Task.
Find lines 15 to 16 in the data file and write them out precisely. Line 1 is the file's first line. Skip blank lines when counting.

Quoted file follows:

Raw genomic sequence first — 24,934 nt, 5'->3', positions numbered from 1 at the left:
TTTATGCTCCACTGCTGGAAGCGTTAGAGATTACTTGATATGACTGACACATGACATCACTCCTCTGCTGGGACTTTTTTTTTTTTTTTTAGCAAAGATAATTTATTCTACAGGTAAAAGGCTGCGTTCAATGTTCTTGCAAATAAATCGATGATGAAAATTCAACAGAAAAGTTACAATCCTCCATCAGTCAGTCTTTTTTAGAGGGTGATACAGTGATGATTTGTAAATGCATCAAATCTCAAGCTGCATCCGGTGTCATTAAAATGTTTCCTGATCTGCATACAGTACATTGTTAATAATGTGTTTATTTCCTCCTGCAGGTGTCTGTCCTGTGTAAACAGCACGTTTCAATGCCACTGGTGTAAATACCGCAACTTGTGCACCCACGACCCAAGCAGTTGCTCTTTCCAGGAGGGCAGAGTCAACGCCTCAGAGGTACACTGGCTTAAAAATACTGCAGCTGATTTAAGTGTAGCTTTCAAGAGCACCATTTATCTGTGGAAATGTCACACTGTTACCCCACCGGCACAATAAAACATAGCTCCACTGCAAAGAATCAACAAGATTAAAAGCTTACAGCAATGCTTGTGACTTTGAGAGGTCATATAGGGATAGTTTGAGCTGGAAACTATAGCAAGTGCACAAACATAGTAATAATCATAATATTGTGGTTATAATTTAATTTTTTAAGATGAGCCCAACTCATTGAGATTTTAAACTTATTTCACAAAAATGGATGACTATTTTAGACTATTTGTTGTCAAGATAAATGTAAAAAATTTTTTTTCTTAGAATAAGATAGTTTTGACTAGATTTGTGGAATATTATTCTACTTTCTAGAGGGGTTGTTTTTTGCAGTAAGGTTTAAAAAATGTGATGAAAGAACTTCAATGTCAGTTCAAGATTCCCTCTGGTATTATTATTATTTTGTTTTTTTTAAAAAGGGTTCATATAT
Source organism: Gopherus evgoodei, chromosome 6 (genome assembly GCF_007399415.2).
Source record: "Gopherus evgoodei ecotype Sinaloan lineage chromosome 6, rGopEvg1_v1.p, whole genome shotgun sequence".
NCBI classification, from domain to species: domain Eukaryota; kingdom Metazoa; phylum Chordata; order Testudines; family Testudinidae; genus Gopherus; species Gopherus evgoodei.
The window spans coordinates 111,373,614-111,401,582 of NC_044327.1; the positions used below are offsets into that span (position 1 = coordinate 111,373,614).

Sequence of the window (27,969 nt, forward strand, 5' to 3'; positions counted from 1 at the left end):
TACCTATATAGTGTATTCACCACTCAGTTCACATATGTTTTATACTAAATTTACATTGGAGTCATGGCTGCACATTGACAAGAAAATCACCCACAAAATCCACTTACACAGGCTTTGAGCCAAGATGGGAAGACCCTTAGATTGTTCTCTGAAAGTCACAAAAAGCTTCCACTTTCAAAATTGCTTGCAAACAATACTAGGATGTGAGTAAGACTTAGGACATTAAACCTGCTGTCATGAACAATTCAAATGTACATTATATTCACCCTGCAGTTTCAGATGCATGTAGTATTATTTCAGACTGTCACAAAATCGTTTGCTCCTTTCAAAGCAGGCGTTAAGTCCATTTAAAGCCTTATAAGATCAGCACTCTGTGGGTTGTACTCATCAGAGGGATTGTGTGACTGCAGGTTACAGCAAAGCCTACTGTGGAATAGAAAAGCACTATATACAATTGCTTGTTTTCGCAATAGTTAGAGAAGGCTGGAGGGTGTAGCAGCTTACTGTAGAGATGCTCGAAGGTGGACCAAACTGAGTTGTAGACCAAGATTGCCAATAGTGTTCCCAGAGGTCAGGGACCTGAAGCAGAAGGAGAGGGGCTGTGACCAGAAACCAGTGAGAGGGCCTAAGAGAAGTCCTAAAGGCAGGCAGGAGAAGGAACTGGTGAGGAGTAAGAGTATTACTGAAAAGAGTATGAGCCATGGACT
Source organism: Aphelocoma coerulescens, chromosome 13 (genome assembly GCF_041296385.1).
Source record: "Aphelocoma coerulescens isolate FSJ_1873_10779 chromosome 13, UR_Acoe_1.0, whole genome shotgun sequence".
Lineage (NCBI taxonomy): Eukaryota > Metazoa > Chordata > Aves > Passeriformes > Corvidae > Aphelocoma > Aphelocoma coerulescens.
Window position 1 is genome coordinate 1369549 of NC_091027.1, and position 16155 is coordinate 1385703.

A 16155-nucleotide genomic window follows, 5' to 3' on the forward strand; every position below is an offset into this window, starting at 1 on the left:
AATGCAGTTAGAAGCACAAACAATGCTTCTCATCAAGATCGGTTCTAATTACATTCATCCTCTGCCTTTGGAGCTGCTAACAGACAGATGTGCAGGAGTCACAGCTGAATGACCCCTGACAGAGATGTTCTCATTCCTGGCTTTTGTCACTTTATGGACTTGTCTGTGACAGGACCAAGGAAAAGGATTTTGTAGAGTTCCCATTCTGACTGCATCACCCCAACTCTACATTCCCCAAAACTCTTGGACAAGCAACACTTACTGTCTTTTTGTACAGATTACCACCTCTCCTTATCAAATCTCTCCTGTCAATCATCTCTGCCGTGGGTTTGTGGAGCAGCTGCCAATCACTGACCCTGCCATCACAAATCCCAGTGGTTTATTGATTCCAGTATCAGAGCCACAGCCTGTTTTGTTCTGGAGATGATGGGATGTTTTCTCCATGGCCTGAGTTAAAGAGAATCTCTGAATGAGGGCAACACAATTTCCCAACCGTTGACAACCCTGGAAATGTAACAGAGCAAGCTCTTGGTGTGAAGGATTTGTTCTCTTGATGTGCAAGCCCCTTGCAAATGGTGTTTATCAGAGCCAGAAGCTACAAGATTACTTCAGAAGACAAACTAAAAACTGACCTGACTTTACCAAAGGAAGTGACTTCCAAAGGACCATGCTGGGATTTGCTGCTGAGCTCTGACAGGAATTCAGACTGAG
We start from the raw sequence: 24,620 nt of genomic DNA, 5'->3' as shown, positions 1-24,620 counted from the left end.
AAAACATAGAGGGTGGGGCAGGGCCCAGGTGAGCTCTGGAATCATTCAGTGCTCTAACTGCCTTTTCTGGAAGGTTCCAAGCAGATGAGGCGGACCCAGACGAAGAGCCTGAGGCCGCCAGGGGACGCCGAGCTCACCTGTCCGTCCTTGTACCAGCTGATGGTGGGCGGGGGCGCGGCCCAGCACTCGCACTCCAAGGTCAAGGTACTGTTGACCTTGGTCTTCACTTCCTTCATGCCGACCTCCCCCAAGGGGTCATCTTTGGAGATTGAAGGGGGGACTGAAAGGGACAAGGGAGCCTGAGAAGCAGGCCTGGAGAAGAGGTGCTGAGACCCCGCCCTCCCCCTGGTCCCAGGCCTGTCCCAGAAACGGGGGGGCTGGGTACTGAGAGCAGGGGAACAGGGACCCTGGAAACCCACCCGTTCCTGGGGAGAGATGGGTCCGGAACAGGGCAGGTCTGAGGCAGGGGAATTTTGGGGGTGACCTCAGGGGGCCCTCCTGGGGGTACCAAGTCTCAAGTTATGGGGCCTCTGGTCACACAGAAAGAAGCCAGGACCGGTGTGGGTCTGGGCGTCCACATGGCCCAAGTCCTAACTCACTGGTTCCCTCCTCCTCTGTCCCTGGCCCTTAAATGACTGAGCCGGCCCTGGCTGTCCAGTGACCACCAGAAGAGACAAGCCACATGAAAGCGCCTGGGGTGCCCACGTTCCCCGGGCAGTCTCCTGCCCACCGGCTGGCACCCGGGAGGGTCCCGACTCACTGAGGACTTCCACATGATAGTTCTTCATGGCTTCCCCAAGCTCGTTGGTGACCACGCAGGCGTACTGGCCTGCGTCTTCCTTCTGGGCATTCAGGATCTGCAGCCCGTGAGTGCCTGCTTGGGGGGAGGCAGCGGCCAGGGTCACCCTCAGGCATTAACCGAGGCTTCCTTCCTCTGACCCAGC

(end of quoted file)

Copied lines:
We start from the raw sequence: 24,620 nt of genomic DNA, 5'->3' as shown, positions 1-24,620 counted from the left end.
AAAACATAGAGGGTGGGGCAGGGCCCAGGTGAGCTCTGGAATCATTCAGTGCTCTAACTGCCTTTTCTGGAAGGTTCCAAGCAGATGAGGCGGACCCAGACGAAGAGCCTGAGGCCGCCAGGGGACGCCGAGCTCACCTGTCCGTCCTTGTACCAGCTGATGGTGGGCGGGGGCGCGGCCCAGCACTCGCACTCCAAGGTCAAGGTACTGTTGACCTTGGTCTTCACTTCCTTCATGCCGACCTCCCCCAAGGGGTCATCTTTGGAGATTGAAGGGGGGACTGAAAGGGACAAGGGAGCCTGAGAAGCAGGCCTGGAGAAGAGGTGCTGAGACCCCGCCCTCCCCCTGGTCCCAGGCCTGTCCCAGAAACGGGGGGGCTGGGTACTGAGAGCAGGGGAACAGGGACCCTGGAAACCCACCCGTTCCTGGGGAGAGATGGGTCCGGAACAGGGCAGGTCTGAGGCAGGGGAATTTTGGGGGTGACCTCAGGGGGCCCTCCTGGGGGTACCAAGTCTCAAGTTATGGGGCCTCTGGTCACACAGAAAGAAGCCAGGACCGGTGTGGGTCTGGGCGTCCACATGGCCCAAGTCCTAACTCACTGGTTCCCTCCTCCTCTGTCCCTGGCCCTTAAATGACTGAGCCGGCCCTGGCTGTCCAGTGACCACCAGAAGAGACAAGCCACATGAAAGCGCCTGGGGTGCCCACGTTCCCCGGGCAGTCTCCTGCCCACCGGCTGGCACCCGGGAGGGTCCCGACTCACTGAGGACTTCCACATGATAGTTCTTCATGGCTTCCCCAAGCTCGTTGGTGACCACGCAGGCGTACTGGCCTGCGTCTTCCTTCTGGGCATTCAGGATCTGCAGCCCGTGAGTGCCTGCTTGGGGGGAGGCAGCGGCCAGGGTCACCCTCAGGCATTAACCGAGGCTTCCTTCCTCTGACCCAGC